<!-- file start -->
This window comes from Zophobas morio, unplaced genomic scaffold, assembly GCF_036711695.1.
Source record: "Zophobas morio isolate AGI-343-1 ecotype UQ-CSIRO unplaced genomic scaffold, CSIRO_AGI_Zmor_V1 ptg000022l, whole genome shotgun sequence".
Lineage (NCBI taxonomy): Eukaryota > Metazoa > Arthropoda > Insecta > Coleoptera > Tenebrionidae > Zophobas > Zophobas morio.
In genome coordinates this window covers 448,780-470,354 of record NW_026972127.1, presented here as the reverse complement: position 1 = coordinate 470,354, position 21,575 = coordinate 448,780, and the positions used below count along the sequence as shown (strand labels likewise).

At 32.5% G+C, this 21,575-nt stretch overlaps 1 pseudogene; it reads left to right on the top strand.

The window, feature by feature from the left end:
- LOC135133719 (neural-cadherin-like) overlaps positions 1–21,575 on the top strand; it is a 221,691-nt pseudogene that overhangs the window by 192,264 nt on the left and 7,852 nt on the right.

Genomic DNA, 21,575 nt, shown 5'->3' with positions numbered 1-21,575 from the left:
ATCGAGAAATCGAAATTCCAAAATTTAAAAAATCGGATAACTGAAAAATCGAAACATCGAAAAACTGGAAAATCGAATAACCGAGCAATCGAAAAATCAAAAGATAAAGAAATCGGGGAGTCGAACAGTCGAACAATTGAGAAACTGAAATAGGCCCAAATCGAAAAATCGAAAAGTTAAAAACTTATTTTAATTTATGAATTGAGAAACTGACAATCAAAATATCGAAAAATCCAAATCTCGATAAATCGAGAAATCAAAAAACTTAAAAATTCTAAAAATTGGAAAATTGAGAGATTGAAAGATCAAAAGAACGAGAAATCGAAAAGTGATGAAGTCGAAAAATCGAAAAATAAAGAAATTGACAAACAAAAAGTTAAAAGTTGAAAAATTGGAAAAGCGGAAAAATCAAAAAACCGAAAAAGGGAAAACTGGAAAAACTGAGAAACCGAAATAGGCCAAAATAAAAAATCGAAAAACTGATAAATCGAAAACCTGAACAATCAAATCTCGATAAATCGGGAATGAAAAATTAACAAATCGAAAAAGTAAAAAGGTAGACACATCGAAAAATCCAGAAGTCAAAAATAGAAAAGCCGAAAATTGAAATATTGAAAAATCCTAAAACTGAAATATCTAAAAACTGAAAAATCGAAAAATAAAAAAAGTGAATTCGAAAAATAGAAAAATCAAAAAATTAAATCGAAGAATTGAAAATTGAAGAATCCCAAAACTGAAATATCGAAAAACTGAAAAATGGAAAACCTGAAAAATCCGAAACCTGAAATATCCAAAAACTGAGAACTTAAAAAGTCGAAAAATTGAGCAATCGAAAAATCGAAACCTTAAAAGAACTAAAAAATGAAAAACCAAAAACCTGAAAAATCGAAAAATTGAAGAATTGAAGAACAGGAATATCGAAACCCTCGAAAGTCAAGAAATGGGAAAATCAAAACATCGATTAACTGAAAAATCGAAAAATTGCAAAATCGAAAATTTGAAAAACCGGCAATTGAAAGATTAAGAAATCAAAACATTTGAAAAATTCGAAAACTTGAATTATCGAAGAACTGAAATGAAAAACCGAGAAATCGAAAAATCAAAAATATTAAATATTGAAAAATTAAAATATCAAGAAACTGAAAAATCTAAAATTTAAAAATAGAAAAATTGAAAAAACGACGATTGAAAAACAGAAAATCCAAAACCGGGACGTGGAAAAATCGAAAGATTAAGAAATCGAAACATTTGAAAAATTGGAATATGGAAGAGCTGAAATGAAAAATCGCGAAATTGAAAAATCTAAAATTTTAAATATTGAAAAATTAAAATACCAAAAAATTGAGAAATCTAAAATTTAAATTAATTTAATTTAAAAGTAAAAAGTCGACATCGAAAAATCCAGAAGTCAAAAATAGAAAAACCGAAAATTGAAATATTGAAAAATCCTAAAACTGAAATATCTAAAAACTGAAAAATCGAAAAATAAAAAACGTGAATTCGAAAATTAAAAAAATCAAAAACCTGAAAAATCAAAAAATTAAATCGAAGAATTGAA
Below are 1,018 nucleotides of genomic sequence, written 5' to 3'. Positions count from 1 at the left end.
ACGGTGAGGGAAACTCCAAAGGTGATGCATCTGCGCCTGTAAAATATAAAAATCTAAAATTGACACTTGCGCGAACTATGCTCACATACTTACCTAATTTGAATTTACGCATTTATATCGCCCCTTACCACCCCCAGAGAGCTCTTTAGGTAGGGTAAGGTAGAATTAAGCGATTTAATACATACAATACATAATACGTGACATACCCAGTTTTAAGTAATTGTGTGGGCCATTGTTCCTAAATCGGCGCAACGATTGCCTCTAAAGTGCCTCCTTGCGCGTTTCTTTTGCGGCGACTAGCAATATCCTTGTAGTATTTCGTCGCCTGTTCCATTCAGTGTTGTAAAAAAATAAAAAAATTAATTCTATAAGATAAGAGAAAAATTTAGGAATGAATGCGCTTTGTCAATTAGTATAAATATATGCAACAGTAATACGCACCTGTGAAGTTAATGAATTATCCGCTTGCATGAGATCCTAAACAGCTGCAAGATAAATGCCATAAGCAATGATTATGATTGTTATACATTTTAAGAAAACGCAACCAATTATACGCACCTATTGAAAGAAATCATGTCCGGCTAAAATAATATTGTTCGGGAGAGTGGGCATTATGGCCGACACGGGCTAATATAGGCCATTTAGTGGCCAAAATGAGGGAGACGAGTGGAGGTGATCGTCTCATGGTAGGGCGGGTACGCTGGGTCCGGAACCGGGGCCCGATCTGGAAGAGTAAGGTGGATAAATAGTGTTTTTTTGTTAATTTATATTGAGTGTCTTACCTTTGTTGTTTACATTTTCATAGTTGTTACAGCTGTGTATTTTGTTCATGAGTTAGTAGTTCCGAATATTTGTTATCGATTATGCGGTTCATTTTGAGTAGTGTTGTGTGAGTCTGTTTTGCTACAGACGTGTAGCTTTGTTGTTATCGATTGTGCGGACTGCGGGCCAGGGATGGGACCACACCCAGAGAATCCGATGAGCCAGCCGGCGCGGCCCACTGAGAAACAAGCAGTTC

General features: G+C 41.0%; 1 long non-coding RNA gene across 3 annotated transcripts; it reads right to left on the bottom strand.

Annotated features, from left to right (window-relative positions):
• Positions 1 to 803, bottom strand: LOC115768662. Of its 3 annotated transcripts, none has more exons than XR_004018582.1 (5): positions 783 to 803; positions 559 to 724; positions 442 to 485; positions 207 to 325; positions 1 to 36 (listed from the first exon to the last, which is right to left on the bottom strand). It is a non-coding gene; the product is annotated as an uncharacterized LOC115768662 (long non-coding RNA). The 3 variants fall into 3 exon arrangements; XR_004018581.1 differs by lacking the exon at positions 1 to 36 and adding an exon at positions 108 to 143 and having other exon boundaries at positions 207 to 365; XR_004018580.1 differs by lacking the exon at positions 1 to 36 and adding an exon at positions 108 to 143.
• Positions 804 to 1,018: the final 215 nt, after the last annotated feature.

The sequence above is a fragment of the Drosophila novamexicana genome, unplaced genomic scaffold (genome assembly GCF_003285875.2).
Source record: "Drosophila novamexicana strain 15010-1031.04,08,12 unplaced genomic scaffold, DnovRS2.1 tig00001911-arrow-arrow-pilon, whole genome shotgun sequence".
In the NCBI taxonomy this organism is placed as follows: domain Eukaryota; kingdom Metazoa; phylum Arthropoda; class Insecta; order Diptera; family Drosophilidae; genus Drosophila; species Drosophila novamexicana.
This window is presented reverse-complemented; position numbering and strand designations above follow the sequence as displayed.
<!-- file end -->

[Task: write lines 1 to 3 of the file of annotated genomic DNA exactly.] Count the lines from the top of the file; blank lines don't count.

This window comes from Zophobas morio, unplaced genomic scaffold, assembly GCF_036711695.1.
Source record: "Zophobas morio isolate AGI-343-1 ecotype UQ-CSIRO unplaced genomic scaffold, CSIRO_AGI_Zmor_V1 ptg000022l, whole genome shotgun sequence".
Lineage (NCBI taxonomy): Eukaryota > Metazoa > Arthropoda > Insecta > Coleoptera > Tenebrionidae > Zophobas > Zophobas morio.